“When I stand near the gate before they go home, some of them cry as they express how thankful they are,” says Sarojini, a volunteer with the Amriteswari Foundation of Malaysia. “A mother cried as she looked at the picture of Amma by the entrance and said, ‘Thank you, Amma, for feeding my kids.’” On June 3rd, volunteers started a food bank at the Sri Maha Maheswari Kaliamman Temple in the town of Puchong. Malaysia’s nationwide lockdown had begun two days before, so they rushed to reach low-income people in the area. “As of June 20th, items have been collected by members of 522 needy families and groceries were delivered to 91 families who were unable to come to the food bank on their own,” adds Jaspaljeet, another volunteer. “Through this food bank, we have become a primary contact point for helping poor families.” About 40 people from the surrounding areas visit the food bank each day. With the loss of jobs over the last year, it has been difficult for them to even afford basic necessities. The food bank is distributing essentials like rice, sugar, rice noodles, milk powder, wheat flour, biscuits, malt beverages, tea, and cooking oil.
Donors who live nearby are buying the items and dropping them off, and those who live further away are sending donations of funds. The food bank is supplying about RM1,400 worth of supplies per day ($340 US). The population in Malaysia includes three major ethnic groups—Malay, Chinese and Indian. The food bank is open to one and all, a unity which has brought relief to many. “A Malay mother came by and thought it was only for the Indian community, but I told her no, everyone can take it,” explains Sarojini. “She was working in a shoe shop in Puchong, but the shop closed down due to the lockdown. She is now jobless and has to care for her kids by herself, as her husband passed away two years ago.” Sarojini also met a mother of four whose husband was in a serious accident three months ago. The woman, who has a special-needs child, had to knock on her neighbours’ doors to plead for food until she found the food bank. “It is a great thing that we can help, and I see that people really appreciate it,” says Sarojini. She is grateful to all donors for their generous contributions and adds that others in the neighborhood, such as devotees of the temple, have also decided to contribute.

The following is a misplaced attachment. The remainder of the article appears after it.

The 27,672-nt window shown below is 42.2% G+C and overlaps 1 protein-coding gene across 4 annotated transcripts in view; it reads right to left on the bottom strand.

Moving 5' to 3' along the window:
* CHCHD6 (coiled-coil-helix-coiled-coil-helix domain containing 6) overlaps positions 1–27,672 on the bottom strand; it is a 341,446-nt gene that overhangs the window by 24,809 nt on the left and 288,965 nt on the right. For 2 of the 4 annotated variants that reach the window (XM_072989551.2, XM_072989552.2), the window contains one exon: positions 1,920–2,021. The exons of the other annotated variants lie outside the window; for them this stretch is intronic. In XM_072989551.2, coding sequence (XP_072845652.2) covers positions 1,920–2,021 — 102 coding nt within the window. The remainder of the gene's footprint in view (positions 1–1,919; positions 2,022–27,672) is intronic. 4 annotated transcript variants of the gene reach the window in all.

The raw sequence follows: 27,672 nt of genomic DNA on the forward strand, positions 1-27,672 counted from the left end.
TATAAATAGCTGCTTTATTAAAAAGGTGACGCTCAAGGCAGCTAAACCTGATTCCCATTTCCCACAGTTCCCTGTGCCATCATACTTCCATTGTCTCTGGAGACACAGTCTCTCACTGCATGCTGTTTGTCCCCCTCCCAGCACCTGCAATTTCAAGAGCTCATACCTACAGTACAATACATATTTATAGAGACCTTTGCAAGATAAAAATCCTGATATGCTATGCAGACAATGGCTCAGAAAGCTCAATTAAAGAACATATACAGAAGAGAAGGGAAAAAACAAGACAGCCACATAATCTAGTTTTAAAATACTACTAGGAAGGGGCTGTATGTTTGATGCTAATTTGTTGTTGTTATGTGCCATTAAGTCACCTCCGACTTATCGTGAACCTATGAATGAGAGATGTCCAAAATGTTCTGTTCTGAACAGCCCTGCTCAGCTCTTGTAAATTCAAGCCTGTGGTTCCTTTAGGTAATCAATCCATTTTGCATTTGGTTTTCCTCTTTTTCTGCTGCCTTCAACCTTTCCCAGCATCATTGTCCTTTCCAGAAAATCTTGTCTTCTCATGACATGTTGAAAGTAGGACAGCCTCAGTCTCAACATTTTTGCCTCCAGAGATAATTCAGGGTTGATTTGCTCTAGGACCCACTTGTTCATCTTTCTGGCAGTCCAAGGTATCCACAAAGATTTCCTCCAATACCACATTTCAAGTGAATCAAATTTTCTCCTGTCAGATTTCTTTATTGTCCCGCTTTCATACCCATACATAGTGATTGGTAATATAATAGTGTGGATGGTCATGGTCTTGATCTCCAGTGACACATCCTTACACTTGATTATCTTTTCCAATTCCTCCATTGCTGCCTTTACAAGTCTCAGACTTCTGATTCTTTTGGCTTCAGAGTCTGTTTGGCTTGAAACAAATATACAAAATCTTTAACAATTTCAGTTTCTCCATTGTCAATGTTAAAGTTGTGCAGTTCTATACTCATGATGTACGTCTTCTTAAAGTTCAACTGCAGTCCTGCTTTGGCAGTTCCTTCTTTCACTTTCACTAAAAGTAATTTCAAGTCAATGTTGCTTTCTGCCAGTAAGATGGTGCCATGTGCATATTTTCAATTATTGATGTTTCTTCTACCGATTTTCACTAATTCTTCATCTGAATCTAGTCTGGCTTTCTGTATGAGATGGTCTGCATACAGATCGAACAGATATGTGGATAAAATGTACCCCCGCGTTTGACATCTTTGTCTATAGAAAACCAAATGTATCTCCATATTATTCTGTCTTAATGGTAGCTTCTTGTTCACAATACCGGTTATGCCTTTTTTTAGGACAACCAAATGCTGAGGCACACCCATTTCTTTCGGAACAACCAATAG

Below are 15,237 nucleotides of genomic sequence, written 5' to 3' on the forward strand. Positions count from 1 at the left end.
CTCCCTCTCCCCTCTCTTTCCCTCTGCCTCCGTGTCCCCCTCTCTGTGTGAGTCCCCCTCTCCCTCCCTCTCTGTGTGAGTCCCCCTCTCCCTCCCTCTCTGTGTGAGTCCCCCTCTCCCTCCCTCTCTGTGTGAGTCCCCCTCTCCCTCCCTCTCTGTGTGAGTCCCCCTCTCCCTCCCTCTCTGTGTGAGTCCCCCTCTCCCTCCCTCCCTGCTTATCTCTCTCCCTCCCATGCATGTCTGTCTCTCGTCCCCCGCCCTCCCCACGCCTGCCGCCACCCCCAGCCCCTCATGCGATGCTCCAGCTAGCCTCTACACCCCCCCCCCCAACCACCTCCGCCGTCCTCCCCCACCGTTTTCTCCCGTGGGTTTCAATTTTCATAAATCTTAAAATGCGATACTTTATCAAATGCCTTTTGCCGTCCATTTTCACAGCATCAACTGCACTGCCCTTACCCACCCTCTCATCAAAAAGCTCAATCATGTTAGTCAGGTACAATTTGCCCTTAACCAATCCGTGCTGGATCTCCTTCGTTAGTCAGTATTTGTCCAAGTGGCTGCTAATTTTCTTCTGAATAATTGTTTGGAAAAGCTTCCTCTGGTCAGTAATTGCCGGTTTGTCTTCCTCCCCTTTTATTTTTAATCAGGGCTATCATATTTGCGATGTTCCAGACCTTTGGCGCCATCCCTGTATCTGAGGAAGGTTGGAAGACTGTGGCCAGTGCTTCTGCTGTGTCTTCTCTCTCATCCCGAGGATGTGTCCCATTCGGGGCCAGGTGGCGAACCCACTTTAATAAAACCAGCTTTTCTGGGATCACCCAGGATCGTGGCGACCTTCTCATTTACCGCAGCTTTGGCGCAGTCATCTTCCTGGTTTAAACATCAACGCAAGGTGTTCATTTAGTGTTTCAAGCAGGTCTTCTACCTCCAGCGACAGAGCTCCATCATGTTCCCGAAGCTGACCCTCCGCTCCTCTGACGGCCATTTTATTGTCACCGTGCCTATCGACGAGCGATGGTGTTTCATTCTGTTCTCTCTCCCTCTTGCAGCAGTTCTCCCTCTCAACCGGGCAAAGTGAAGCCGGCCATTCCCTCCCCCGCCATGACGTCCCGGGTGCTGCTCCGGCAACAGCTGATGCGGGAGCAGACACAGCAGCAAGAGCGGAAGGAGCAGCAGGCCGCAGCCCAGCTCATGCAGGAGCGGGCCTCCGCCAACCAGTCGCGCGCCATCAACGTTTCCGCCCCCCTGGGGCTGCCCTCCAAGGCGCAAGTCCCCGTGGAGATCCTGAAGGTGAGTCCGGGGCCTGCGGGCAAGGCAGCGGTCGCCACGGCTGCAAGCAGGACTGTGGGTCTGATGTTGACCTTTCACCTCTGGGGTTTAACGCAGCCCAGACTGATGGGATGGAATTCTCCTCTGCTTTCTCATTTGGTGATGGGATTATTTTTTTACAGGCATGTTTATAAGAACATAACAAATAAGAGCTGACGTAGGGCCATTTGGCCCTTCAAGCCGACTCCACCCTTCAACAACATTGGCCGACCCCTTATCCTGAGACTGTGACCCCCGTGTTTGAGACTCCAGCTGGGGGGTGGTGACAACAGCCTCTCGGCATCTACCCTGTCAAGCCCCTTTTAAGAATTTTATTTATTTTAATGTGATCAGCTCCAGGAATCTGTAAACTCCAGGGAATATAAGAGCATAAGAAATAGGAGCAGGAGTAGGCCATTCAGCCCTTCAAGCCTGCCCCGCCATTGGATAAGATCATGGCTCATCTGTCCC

The food bank has also caught the attention of a local politician, the Selangor Executive Councillor Ng Sze Han, who visited on June 6. He joined in and served 150 packets of cooked food. “Setting up a food bank is a great idea and very essential at this time. Thanks and well done to the team,” he said. Malaysia’s government had first planned to end the lockdown on June 14th, but it has now been extended to June 28th. “As long as Malaysia’s lockdown persists, we will continue to provide essential items to families in need,” says Jaspaljeet.